In regard to martial arts, NHF recommends that tai chi is the safest form and assigns it to category 1. Karate, tae kwon do and kung fu are all recommended as category 2.

According to Knight, many aspects of martial arts are based on gentle movements, relying on the mind while working the muscles and joints. Some categories of martial arts can offer a good workout with limited or no body contact. The key is deciding which type best suits you.

Tai chi.
Looking for relaxation and stress-free body moves? Tai chi master Ramel Rones, a tai chi and qigong teacher practicing in Boston, works with cancer patients and the seriously ill at the Dana Farber Cancer Center and says, “Tai chi can build physical strength, enhance the mind and spirit and energize while building bone density and strength.

“What you want to get out of tai chi is individual,” Rones continues. “Tai chi is about stillness, listening to your body, being quiet.” He advises those with hemophilia to choose a seasoned tai chi master who understands health issues.

Getting Rid of Painful Joints continued

“You want them [the surgeons] to listen to you about factor replacement and what to do if there is bleeding,” Konkle says.

The day before his ankle replacement, Burke says the doctors prepared for the procedure by ‘pouring antibiotics and factor” into him. It is routine in joint replacement – whether or not a patient has hemophilia – to administer antibiotics to prevent infection, Konkle says. While factor and antibiotic regimens vary among different sites, doctors and patients, Konkle says PCHP uses factor before surgery to normalize factor level and continues to give factor as needed after surgery to keep it in the normal range.

Total knee replacement requires the most factor. At PCHP, patients have their factor levels increased to 100% for the procedure and then kept at 50% for two weeks. After that, patients infuse before each physical therapy session, Konkle says.

For a knee replacement like Ingram’s, your hemophilia healthcare team typically starts you on legwork before surgery to exercise muscles that may not have been used, but will be needed during rehabilitation and beyond. “They make sure you can sustain the therapy that comes after the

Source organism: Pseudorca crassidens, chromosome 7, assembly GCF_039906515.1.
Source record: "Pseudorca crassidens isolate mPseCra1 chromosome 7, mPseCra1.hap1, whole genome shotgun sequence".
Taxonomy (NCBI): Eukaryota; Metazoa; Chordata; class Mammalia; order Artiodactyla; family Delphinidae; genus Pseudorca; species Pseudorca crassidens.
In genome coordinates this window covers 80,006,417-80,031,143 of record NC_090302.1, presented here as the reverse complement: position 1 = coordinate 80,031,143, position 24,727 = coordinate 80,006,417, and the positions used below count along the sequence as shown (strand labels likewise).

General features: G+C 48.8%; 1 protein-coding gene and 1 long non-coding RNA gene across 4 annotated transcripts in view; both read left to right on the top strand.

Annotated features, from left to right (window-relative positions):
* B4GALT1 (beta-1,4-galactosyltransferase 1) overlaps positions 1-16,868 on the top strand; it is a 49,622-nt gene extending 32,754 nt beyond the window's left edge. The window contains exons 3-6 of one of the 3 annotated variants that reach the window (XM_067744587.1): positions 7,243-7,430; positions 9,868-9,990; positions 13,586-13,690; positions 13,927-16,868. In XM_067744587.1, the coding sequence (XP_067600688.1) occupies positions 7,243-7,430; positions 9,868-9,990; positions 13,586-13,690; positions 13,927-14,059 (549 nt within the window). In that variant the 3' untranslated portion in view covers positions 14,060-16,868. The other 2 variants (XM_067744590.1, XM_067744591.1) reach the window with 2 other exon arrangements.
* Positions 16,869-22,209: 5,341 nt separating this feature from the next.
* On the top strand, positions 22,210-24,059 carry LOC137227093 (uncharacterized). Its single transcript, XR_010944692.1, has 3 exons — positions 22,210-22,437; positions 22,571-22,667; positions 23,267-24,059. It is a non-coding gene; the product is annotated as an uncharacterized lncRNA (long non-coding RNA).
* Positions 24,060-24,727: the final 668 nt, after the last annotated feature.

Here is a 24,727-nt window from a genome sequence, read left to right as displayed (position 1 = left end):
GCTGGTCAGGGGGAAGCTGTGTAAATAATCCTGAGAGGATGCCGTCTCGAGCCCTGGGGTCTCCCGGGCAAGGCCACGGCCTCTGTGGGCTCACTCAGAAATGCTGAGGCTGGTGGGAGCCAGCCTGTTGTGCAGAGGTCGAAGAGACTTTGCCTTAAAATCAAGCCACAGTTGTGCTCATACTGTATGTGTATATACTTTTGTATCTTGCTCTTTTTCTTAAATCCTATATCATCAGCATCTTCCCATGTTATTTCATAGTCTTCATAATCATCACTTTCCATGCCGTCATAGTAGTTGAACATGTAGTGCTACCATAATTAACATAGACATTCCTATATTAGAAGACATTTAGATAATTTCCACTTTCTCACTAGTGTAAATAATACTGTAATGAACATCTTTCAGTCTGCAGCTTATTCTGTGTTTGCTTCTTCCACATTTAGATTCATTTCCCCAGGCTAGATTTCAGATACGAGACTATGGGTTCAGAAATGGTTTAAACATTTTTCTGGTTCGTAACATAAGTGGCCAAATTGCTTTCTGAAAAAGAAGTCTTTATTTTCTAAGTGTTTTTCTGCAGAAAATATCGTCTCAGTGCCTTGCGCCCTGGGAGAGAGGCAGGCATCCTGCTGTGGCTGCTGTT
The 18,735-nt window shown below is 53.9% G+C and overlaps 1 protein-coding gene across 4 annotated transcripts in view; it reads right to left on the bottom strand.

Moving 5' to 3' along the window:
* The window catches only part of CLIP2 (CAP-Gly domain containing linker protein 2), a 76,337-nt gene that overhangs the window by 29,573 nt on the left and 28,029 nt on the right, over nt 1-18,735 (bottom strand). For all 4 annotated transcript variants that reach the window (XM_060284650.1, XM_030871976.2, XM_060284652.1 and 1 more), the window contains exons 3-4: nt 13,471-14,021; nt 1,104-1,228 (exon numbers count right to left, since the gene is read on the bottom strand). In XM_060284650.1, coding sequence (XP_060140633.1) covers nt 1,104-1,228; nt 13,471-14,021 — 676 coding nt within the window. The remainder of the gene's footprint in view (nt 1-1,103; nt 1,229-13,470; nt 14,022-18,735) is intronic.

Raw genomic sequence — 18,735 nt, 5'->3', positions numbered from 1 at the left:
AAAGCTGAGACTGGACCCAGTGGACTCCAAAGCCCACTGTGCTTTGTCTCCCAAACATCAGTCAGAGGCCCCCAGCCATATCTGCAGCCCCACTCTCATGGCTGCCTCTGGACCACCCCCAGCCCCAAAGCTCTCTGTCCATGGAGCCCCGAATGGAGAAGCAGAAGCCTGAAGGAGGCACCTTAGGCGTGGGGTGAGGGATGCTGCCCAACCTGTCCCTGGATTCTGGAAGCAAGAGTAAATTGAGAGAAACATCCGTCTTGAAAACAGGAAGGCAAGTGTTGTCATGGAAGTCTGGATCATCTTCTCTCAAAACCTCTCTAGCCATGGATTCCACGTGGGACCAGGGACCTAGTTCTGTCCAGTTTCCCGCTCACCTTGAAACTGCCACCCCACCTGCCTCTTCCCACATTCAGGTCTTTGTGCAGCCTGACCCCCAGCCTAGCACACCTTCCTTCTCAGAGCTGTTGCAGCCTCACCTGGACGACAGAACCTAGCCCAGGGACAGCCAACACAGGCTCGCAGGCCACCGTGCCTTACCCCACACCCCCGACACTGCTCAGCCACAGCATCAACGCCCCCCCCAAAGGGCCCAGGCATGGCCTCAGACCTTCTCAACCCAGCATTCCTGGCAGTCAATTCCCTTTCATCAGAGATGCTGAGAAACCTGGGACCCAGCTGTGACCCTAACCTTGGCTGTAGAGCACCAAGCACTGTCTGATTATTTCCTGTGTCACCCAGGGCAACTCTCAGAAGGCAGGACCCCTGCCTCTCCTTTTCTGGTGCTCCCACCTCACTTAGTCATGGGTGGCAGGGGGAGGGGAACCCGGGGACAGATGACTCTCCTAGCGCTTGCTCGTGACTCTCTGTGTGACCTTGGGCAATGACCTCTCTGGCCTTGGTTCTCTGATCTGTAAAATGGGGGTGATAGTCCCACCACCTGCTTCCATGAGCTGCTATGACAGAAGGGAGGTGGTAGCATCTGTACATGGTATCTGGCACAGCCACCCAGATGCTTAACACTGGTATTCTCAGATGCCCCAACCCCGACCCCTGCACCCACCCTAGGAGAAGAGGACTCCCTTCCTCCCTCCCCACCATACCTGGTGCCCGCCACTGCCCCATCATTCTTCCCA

surgery,” Ingram says.

“Up and Running”
Indeed, among the most important preparation requirements for joint replacement is understanding the need for strenuous – sometimes painful – rehabilitation after the procedure. Regaining movement takes a lot of work.

Forsyth says rehabilitation begins with several days in the hospital, after which most patients are discharged with home therapy for several weeks. After home therapy, patients are transferred to outpatient care for physical therapy that is typically required three times a week, but can vary depending on what the patient is able to do at home.

Physical therapy begins with coaching on basic movements that may be challenging after surgery, like putting on your clothes. A walker, crutches or cane may be needed for a while to get around, Forsyth says.

Then comes the functional activity training, which includes strengthening and flexibility exercises.

Rehabilitation for each joint will be different depending on what restrictions you have initially, Forsyth says. People with a new hip or knee often can walk and bear weight the day after surgery, she says, although total rehabilitation for
a knee is one of the longest, most gradual recoveries.

Burke says it took him about six weeks to walk and move around on his new knee. “But it’s how fast you want to be up and running, too,” he says. “If you can factor up every day and do the necessary physical therapy, you can shave a week off.”

Konkle says she keeps the factor levels normal for her knee patients for two weeks, then they use factor before physical therapy. Rehabilitation tends to be very intense for the first month, she notes.